Wellington Scoop

New climate movement launches week of action in Wellington


News from XR
Extinction Rebellion’s (XR) international week of action kicked off in Aotearoa last night, when XR Wellington invited speakers from some of our country’s major environmental groups and organisations to “a Gathering of Rebels (for life)” at Rutherford House on the Pipitea Victoria University Campus. Around 80 people attended – despite the fact that #winterhascome.

The evening began with an acknowledgement of the shocking events in Christchurch a month ago, and a minute of silence out of respect for the victims and their families. We were also reminded that these events are linked in numerous ways to the climate and ecological disasters we face.

Speakers from 350, Greenpeace, School Strikes 4 Climate, the Cycling Action Network, Coal Action Network Aotearoa, and Forest & Bird presented the why (motivations), how (process) and what (impact) of their respective organisations.


Our most outstanding climate change scientist and communicator, Professor James Renwick, shared reflections of his work and experiences.

Extinction Rebellion Wellington’s spokesperson Dr Sea Rotmann says: “We wanted to bring our allies in this fight for life together, and to acknowledge the mahi and mana of their work which has been going on so much longer than Extinction Rebellion’s. We also were hoping to tease out how and where XRNZ can add value, and remove or overcome any obstacles to our supporting each other in this most urgent of fights.”

All the groups shared a vision of a just transition to a fossil-fuel free world which worked in harmony with nature, and a deep concern about the urgency of our climate and ecological crises. Individual speakers had followed different paths to their current work, but all were impassioned about the need for radical, rapid change.

As Prof Renwick so poignantly commented: “If we had taken action in the 80s, when we knew how big this problem was becoming, we wouldn’t have had to meet here tonight.”

The speakers shared stories of success, recent and not so recent – from Forest & Bird supporting the “Save Manapouri” campaign, to the School Strikes 4 Climate which saw 20,000 school children and their whānau march a month ago, from CANA campaigning to keep the lignite coal in the ground in Southland to Greenpeace promoting the ban on new fossil fuel exploration. And we shared stories of failure too, like that OMV is now coming to NZ to continue oil exploration and production, and Fonterra’s continuing use of coal for milk powder production.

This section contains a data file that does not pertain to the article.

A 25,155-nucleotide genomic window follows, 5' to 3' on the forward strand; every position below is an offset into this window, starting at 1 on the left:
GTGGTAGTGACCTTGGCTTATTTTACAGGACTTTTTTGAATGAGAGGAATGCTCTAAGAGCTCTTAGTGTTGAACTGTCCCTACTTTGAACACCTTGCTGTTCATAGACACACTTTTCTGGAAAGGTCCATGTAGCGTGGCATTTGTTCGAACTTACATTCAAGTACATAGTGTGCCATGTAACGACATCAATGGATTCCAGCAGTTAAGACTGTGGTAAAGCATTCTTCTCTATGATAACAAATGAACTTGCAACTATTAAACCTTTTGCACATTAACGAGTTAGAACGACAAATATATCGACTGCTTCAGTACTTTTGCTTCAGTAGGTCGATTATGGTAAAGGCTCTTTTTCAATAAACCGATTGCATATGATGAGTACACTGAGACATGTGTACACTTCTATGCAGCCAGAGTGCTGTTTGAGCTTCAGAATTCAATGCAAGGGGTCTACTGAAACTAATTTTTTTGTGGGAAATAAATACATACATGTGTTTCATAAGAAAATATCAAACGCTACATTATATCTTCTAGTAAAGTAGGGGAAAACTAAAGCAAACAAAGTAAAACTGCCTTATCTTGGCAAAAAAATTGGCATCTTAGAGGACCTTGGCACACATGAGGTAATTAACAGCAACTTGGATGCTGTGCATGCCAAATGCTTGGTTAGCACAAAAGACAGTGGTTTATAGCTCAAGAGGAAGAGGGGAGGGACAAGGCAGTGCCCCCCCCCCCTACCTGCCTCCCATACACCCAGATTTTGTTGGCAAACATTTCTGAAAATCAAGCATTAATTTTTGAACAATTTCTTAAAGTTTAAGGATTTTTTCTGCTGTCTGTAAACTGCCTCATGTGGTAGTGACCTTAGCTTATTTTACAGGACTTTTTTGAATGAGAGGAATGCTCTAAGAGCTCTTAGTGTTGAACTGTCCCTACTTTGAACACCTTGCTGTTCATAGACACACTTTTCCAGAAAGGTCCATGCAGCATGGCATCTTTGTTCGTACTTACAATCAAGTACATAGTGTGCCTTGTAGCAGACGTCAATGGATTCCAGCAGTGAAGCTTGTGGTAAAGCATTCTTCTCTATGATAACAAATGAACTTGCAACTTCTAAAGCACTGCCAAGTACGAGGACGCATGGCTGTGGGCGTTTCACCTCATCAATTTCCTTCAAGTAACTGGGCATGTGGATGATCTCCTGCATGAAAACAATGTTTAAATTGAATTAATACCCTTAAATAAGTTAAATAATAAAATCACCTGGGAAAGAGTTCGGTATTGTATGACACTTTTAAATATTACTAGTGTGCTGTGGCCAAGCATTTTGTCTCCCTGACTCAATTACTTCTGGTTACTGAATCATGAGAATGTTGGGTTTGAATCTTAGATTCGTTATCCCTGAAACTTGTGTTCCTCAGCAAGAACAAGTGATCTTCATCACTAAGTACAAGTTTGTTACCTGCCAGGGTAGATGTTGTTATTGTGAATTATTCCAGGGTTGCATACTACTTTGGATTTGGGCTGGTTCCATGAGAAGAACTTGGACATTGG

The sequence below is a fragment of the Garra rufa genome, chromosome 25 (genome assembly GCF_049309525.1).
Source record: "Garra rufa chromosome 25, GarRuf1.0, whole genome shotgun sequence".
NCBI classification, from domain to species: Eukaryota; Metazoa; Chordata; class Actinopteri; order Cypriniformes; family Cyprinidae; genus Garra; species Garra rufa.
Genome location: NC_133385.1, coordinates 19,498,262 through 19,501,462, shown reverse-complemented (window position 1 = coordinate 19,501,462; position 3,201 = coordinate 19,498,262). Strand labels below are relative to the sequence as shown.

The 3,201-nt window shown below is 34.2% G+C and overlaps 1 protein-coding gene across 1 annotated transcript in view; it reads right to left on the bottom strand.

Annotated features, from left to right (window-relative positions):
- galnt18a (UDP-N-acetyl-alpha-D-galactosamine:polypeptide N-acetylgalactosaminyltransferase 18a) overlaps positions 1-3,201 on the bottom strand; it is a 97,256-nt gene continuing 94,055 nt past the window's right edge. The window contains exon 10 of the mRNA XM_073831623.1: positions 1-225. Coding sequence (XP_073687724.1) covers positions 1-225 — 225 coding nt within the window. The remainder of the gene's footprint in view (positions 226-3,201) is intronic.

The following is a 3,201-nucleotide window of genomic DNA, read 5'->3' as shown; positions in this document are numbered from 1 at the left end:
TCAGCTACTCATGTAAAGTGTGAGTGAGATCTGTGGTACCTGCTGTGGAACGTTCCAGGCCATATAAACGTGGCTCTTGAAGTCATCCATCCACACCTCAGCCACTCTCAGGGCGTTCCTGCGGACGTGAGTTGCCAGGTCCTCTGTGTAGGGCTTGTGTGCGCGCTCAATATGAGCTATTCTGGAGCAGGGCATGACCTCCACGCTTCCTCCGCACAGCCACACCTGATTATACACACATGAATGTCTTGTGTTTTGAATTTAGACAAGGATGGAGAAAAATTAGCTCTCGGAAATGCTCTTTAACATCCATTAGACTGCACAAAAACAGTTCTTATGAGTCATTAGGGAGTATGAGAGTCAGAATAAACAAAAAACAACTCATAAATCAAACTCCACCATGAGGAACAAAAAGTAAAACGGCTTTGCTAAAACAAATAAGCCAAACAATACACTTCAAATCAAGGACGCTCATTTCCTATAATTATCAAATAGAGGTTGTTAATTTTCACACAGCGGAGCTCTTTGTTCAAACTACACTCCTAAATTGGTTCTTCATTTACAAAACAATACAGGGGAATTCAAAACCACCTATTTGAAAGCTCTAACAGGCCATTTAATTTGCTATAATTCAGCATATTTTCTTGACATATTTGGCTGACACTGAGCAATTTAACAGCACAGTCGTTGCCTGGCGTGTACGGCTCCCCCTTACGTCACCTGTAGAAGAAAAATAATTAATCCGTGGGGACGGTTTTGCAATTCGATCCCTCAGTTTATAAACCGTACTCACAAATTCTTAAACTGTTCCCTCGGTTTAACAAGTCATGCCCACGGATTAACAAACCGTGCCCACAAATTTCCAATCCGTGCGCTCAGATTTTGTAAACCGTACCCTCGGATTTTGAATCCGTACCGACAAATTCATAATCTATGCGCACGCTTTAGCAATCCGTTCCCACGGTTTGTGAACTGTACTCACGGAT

Each group had significant current campaigns. Greenpeace will be trying to stop the resumption of oil drilling off the South Island, Schools Strike for Climate will set up recurring strikes and extend their actions, 350 is working on New Zealand banks to divest from fossil fuels and Forest and Bird continues to work on a range of fronts to halt the largest extinction event currently happening in the world, right here in Aotearoa.

We were reminded of the exhilaration felt by many during the School Strikes 4 Climate, and that we needed to find the joy in climate action and in working together.

Dr Rotmann says: “We found that we shared such a strong vision of our necessary future, but also a deep concern that we might not achieve it, as climate change and ecological degradation accelerate to the point of no return. We all agreed that we needed to continue to talk, share, and support each other in our ongoing work and campaigns”.

“Today, Extinction Rebellion Wellington is supporting a group of Waiheke cyclists presenting a climate declaration at Parliament. We also will be undertaking a series of actions, such as a public talk by Dr Mike Joy and protest against intensive agriculture and our severe freshwater degradation, on Wednesday at 3pm at Parliament. The week of action will culminate in a human wave visualising the rising tides along the CBD waterfront on Saturday afternoon. And this is just the beginning for our movement”.

“Politicians, corporations, and individuals all need to step up, face, and act on this crisis that no one is immune from.”

Extinction Rebellion Te Whanganui-a-Tara demands that our Government:
1. Tells the truth about the climate and ecological crisis
2. Takes the necessary steps (declaring a state of emergency and reducing
greenhouse gas emissions to net zero by 2025) to address it, and
3. Creates Participatory Democracy to oversee the process.


  1. Tim Jones, 16. April 2019, 14:16

    I was impressed with the turnout on a Monday night, and also with how much the groups represented had in common – it’s clear from that meeting that there is momentum building to hold both the Government and Councils to account if they fail to take the urgent action needed on climate change, or to come clean about the risks we face.

  2. Dr Sea Rotmann, 16. April 2019, 15:54

    Organising and facilitating this event – and this extremely high caliber of speakers! – I was a little worried going into it: They all have been doing this for so long, and weren’t always in agreement how things should be done. Extinction Rebellion are totally the new, crazy kids on the block and it was important to us to not tread on anyone’s toes or duplicate or even hinder other efforts. But instead, all these amazing people and groups embraced our mana, what we have managed to achieve already in such a short time, and promised to help, support and promote our actions. We are all in full, 100% agreement on the vision of the future world we would like to see, how far we are removed from this vision (right now it’s dystopia, not utopia), and what we all need to do to get there. I feel so much better about our collective movement to save what we love most – this glorious planet we call our home.